The impetus for this Memorandum of Understanding was primarily our experiences with the allocation of SSAF for 2015. This year’s allocation was, for the first time, determined by the University and not the student organisations amongst themselves. The proposed Memorandum of Understanding is designed to clarify the procedure of SSAF allocation for years to come. It also seeks to recognise the importance of SSAF for the student experience, preserve the independence of student unions on campus, and ensure the transparent distribution of students’ money.  The outcome of this will hopefully be determined at the next Student Consultative Committee meeting – we’ll keep you posted.

Secondly, we have been working with members of the Executive to develop an alternative stipend allocation model for Office-Bearers. This model is in response to the mid-year Office Bearer consults where one of the primary concerns shared was the inequity of the SRC’s existing stipend allocation. In short, the alternative stipend model would see a decrease in the pay of existing stipended positions (President, General Secretary, Education Officer and Women’s Officer) so that the (currently unpaid) Queer, Indigenous, Ethnic Affairs, Disabilities and Carers, International Students and Environment Officers would be able to receive a stipend in recognition of their work.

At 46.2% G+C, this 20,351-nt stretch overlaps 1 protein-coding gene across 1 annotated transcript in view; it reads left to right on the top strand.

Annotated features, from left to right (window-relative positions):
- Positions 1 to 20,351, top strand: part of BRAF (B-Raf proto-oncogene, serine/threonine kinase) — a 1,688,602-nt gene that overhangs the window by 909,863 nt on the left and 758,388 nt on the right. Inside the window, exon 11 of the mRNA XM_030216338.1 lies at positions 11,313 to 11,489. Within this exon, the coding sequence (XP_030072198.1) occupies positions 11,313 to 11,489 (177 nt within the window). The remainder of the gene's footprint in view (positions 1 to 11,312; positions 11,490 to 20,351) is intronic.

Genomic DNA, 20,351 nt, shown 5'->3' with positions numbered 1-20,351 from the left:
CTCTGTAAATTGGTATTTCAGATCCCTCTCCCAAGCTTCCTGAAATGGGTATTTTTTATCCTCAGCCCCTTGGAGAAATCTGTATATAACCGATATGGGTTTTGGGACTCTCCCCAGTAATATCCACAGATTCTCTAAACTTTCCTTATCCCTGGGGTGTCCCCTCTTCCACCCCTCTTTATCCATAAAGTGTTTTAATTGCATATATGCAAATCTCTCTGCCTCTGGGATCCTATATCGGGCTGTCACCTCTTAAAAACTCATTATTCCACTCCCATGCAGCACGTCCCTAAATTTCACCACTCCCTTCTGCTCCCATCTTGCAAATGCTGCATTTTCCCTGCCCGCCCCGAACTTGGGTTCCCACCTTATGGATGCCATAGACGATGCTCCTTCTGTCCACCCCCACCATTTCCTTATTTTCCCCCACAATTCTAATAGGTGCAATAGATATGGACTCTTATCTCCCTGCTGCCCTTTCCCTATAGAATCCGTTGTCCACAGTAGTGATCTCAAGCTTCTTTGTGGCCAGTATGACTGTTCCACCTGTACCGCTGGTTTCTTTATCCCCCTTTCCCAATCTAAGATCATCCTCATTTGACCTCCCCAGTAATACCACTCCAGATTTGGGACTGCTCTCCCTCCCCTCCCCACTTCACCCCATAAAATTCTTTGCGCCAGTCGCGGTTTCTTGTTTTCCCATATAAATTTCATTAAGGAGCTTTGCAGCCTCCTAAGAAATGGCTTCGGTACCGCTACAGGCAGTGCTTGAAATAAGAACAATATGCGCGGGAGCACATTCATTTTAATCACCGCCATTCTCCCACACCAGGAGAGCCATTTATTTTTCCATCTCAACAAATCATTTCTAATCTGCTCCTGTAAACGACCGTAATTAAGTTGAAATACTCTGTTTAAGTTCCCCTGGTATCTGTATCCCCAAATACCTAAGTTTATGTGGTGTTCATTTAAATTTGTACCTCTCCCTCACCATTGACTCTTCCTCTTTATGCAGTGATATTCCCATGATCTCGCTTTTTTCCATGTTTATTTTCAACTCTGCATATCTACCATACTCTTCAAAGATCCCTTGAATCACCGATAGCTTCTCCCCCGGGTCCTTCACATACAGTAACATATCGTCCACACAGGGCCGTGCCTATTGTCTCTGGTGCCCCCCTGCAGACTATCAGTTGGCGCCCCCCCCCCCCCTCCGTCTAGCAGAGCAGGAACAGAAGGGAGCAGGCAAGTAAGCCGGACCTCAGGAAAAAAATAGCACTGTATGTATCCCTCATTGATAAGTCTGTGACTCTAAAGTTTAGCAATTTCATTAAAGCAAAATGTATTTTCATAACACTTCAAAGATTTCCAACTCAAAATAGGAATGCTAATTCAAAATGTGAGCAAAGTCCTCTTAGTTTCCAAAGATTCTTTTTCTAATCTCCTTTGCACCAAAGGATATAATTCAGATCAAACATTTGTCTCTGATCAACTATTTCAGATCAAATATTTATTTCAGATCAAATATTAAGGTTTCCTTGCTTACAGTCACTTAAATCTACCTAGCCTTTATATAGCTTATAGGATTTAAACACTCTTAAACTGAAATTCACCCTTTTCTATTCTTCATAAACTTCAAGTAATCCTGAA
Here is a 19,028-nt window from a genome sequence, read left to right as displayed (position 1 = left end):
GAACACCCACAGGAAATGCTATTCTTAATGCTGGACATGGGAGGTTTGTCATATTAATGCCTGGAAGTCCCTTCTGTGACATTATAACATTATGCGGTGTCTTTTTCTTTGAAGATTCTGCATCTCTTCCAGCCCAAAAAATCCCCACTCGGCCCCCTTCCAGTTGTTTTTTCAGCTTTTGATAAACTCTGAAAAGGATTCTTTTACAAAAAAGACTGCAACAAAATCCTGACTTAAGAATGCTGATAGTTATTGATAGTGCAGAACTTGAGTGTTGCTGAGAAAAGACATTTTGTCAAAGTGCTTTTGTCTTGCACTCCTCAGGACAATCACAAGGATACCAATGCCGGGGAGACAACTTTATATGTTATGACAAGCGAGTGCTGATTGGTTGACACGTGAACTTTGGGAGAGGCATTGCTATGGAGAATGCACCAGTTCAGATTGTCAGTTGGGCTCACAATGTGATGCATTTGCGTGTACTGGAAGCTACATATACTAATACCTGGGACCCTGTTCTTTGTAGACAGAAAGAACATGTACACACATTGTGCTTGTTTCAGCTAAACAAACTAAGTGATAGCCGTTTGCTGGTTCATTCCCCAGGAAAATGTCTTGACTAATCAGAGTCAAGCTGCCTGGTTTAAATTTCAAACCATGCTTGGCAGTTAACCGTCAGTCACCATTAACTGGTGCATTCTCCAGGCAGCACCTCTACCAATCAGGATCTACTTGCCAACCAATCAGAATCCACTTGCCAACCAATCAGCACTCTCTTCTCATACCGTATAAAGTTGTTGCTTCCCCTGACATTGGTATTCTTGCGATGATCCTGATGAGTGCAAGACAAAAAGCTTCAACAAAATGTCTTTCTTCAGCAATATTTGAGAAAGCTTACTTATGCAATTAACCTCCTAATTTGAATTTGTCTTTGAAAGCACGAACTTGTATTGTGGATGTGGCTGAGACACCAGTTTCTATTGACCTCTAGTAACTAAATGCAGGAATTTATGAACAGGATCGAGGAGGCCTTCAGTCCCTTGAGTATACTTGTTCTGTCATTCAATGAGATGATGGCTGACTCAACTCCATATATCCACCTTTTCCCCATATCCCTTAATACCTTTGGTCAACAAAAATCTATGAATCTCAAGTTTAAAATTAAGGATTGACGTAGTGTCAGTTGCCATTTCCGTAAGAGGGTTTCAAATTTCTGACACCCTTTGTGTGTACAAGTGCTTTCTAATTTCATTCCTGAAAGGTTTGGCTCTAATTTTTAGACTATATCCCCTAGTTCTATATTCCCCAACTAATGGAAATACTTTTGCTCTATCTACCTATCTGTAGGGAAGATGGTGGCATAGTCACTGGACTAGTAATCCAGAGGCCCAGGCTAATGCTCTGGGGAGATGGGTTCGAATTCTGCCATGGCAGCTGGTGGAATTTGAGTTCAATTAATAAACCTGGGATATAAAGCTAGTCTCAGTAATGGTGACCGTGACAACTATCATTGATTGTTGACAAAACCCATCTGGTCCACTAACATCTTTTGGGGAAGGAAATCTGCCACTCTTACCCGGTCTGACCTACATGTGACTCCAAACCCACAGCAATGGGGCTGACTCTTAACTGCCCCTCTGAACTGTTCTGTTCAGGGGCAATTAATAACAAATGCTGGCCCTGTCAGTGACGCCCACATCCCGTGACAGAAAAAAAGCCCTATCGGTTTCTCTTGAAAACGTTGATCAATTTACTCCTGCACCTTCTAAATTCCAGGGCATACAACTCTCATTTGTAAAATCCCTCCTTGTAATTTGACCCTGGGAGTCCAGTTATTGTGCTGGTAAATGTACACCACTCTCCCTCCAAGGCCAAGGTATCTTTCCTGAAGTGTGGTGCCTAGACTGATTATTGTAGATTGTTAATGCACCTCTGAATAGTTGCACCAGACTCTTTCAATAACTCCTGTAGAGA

The SRC regulations changes necessary for this proposal to be implemented will be considered at the next Council meeting which will be on Wednesday October 7 at 6pm in Carslaw Lecture Room 350. Feel free to come and see SRC democracy in action beyond 3 weeks of elections in September!

Vice President’s Report

Madison McIvor.

With the wrap up of elections just behind us, I want to focus on how students and hacks interact. It’s a great thing to be involved in the SRC: I can’t count how many people I alone have referred in for casework assistance with accommodation, special consideration, financial struggles, Centrelink woes and more.

We are able to provide something incredible to our student body here at the SRC, and with another year of elections complete, we need to remember that it is critical to focus on this. The petty politics and juvenile stunts that the stupol arena is known for can no longer afford to dominate the scene – we need to be redirected back to what we are elected to do: to serve and to represent.

I encourage everyone involved in student politics to really examine what they want to achieve in the coming year and think about why we had such a poor voter turnout.